I met Jean only once, to conduct the interview that appeared (gah!) 25 years ago in The Comics Journal, and he was as sweet, modest, and affable as every other person who ever met him has reported. I have said for years now — in fact, probably since 2000, when Charles Schulz left us, and there were four — that the three greatest living cartoonists are Robert Crumb, Jacques Tardi, and Jean Giraud. In the last 48 hours, that number has shrunk to two.
Kim Thompson writes an obituary for Jean “Moebius” Giraud, in The Comics Journal, who died almost two weeks ago.
The Fondazione Casa Natale Enzo Ferrari is behind the museum’s construction and it “was designed by a Czech architect, Jan Kaplicky, before his death in 2009. Mr. Kaplicky’s architect partner, Andrea Morgante, an Italian, completed the exterior following the original design and did the interiors himself“.
More about the musuem from the NYT here
António Lobo Antunes’s: The Land at the End of the World (W.W. Norton & Company, NY 2011)
I previously posted that the book was “the first Portuguese fiction I have read.” and that “The book recounts the anguished tale of a Portuguese medic haunted by memories of war in Angola.”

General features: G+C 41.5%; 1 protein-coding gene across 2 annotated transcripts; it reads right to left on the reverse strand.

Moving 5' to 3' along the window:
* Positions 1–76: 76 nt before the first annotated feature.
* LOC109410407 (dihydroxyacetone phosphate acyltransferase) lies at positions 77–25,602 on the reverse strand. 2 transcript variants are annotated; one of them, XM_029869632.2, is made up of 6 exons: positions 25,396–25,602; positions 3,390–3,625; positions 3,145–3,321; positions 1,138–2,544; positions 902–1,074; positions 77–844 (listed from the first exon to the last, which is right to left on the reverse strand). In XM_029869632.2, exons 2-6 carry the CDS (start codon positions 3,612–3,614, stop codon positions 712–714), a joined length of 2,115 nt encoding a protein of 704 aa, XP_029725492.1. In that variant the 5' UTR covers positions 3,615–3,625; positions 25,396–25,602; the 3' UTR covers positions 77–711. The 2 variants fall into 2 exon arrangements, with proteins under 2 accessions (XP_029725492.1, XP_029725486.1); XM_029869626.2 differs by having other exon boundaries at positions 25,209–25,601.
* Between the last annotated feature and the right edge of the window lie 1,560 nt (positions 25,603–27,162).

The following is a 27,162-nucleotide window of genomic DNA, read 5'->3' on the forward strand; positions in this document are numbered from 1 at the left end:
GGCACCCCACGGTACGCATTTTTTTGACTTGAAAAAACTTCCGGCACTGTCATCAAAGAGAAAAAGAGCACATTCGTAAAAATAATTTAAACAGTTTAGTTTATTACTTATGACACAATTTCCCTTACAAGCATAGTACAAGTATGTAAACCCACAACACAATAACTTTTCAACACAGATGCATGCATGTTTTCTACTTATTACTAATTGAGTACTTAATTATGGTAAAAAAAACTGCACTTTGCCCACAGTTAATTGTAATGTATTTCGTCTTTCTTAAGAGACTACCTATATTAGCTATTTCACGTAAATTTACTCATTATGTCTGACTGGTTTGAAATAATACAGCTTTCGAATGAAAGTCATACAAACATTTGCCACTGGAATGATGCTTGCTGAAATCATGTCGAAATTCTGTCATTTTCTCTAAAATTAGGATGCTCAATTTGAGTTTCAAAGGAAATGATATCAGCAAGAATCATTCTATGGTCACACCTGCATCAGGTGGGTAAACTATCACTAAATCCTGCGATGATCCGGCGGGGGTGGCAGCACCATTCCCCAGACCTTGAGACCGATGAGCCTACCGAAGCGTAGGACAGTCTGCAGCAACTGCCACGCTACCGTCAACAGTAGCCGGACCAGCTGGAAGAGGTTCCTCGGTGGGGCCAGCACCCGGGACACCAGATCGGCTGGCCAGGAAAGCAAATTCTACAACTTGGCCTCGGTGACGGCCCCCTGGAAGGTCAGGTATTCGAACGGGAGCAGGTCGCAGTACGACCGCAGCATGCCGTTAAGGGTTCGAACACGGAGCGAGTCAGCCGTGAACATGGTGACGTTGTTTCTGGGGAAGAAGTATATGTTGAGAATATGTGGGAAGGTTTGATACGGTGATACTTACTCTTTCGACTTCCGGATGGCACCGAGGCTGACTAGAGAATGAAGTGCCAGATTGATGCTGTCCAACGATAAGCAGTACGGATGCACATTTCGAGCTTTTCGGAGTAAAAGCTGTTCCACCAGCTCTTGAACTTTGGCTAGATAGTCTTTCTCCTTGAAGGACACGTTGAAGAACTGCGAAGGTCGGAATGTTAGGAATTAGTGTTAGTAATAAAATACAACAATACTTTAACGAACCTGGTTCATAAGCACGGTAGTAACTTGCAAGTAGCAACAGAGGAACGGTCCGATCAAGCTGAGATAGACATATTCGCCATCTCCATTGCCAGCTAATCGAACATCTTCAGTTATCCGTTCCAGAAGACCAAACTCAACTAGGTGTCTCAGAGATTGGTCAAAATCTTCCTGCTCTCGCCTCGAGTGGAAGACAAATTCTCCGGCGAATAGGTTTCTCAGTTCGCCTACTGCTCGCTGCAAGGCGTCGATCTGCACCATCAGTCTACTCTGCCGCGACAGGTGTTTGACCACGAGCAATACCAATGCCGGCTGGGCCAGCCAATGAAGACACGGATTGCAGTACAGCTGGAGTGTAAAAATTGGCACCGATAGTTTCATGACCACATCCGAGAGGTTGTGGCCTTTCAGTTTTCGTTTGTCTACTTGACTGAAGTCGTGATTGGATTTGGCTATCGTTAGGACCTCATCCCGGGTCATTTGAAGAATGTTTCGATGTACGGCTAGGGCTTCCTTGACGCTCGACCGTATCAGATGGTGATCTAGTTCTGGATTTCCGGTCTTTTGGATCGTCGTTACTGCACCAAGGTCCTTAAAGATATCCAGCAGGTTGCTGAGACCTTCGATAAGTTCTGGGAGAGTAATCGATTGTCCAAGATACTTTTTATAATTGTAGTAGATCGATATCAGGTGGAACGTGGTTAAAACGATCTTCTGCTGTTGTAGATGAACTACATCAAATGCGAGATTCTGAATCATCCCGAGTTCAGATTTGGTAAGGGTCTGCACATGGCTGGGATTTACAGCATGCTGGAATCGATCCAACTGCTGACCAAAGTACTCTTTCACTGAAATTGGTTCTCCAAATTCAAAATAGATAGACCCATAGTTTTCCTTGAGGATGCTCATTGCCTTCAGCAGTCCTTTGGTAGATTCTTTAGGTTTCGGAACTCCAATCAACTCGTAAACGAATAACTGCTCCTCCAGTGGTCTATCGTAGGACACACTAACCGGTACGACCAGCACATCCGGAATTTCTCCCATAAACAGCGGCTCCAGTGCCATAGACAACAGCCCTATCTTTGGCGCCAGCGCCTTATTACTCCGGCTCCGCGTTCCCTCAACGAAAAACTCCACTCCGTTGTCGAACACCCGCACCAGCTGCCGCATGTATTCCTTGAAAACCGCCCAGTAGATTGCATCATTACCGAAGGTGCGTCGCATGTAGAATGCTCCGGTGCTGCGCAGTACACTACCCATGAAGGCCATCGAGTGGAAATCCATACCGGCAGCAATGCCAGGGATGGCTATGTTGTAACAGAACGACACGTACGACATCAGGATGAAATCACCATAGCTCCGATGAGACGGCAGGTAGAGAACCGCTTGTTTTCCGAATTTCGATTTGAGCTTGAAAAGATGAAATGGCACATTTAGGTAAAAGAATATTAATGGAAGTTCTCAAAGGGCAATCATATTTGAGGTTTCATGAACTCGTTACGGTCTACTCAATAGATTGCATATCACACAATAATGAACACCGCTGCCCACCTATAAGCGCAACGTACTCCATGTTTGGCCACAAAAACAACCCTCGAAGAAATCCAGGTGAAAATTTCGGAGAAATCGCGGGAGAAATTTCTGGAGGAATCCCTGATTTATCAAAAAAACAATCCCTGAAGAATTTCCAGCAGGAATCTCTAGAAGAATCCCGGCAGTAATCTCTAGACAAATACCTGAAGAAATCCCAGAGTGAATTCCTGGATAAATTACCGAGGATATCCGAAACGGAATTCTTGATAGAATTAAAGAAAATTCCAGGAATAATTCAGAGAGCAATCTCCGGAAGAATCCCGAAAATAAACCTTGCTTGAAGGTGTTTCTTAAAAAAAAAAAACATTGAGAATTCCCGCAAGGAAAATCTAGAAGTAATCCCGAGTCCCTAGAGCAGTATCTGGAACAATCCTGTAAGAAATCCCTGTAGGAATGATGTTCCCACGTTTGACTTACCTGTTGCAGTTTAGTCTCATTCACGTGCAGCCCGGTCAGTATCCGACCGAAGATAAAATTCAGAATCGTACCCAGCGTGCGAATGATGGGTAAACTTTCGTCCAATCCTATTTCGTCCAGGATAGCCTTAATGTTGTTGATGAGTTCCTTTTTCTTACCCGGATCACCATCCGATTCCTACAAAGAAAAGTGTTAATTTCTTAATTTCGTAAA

It was the first novella that I had read in a good while. Over the years I find myself reading less printed long form. Although I suppose, reading books, was always something I had to make myself do. Despite of my love of and at some points hunger for reading and books. Anywho…
The book is told as a series of flashbacks primarily during what is ostensibly one night’s encounter between a man and a women he picks up from a bar. It is a delightful book. At one point I had read many autobiographies of soldiers written during Vietnam War. Although, I loved those books it is interesting to me the difference between them and the book by Lobo Antunes. It has the structure of a diary but the aesthetic of a piece of fiction. Perhaps that is the difference between a book and literature? In either case the blended context of both provincial service in the frontier of Africa but also the frontlines of a guerrilla back country war is highly entrancing. The book poignantly captures the madness both of wartime but also the madness that stays with the soldier even intruding on efforts to forget to enjoy some R&R.
For instance, “He died in combat in Angola,…Doctor, fix me up with some illness before I explode right here in the street from all the shit inside me.” (pg., 141). Or the pain that lingers upon the end of their service “Rootless, I float between continents, both of which spurn me, I’m searching for an empty space in which I might drop anchor and which could, for example, be the long mountain range of your body“